Before I go any further, I must forestall one major risk of misunderstanding. The obvious comparison with the gay community is vulnerable to going too far: to 'outing' as a transitive verb whose object might be an unfortunate individual not yet – or not ever – ready to confide in the world. Our OUT campaign will have nothing, repeat nothing to do with outing in that active sense. If a closet atheist wants to come out, that is her decision to make, and nobody else's. What we can do is provide support and encouragement to those who willingly decide to out themselves. This may seem trivial to people in parts of Europe, or in regions of the United States dominated by urban intellectuals where support and encouragement is unnecessary. It is anything but trivial to people in other areas of the United States, and even more so in parts of the Islamic world where apostasy is, by Koranic authority, punishable by death.

The OUT campaign has potentially as many sides to it as you can think of words to precede "out". "Come OUT" has pride of place and is the one I have so far dealt with. Related to it is "Reach OUT" in friendship and solidarity towards those who have come out, or who are contemplating that step which, depending on their family or home town prejudices, may require courage. Join, or found local support groups and on-line forums. Speak OUT, to show waverers they are not alone. Organize conferences or campus events. Attend rallies and marches. Write letters to the local newspaper. Lobby politicians, at local and national level. The more people come out and are known to have done so, the easier will it be for others to follow.

Stand OUT and organize activities and events in your local area. Join an existing local neighbourhood atheist organization, or start one. Put a bumper sticker on your car. Wear a T-shirt. Wear Josh's red A if you like it as much as I do, otherwise design your own or find one on a website such as; or wear no shirt at all, but please don't carp at the very idea of standing up to be counted with other atheists. I admit, I sympathize with those sceptics on this site who fear that we are engendering a quasi-religious conformity of our own. Whether we like it or not, I'm afraid we have to swallow this small amount of pride if we are to have an influence on the real world, otherwise we'll never overcome the 'herding cats' problem. If in doubt, read PZ Myers's exuberant hortation at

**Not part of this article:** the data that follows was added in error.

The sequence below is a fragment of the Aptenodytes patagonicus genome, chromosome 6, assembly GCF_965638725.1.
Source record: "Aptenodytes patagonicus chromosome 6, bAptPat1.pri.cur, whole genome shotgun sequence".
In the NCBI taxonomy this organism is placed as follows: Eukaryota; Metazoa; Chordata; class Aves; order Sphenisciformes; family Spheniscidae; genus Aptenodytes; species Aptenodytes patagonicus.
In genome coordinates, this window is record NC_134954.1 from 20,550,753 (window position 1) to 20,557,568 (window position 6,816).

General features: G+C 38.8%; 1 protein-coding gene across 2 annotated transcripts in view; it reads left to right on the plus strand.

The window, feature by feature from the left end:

"Keep" OUT worried me at first, because it sounds unfriendly and exclusive, like the Barcelona Travel Agent whose travel poster, in well-meant English, read "Go Away!" "Keep OUT" here means, of course, keep religion out of science classes, and similar expressions of the US constitutional separation between church and state (Britain has no such separation, unfortunately). As yet another delightful T-shirt put it, "Don't pray in our school, and I won't think in your church." Lobby your local school board. Quote Christopher Hitchens: "Mr Jefferson, build up that wall."

Chill OUT (exhort others to do so). Atheists are not devils with horns and a tail, they are ordinary nice people. Demonstrate this by example. The nice woman next door may be an atheist. So may the doctor, librarian, computer operator, taxi driver, hairdresser, talk show host, singer, conductor, comedian. Atheists are just people with a different interpretation of cosmic origins, nothing to be alarmed about.

What other OUTs might we imagine? Well, suggest your own. Vote OUT representatives who discriminate against the non-religious, the way George Bush Senior is alleged to have done when he described atheists as non-citizens of a nation "under God". Politicians follow where the votes are. They can only count atheists who are OUT. Some atheists are defeatist in thinking we'll never be effective simply because we're not a majority. But it doesn't matter that we're not a majority. To be effective, all we have to be is recognizable to legislators as a big enough minority. Atheists are more numerous than religious Jews, yet they wield a tiny fraction of the political power, apparently because they have never got their act together in the way the Jewish lobby so brilliantly has: the famous 'herding cats' problem again. And the argument applies not just to politicians but to advertisers, the media, merchants across the board. Anyone who wants to sell us anything caters to demographics. We need to stand up and be counted, so that the demographically savvy culture will come to reflect our tastes and our views. That in turn makes it easier for the next generation of atheists. Fill OUT 'Atheist' on any form that asks for your personal details, especially the next census form.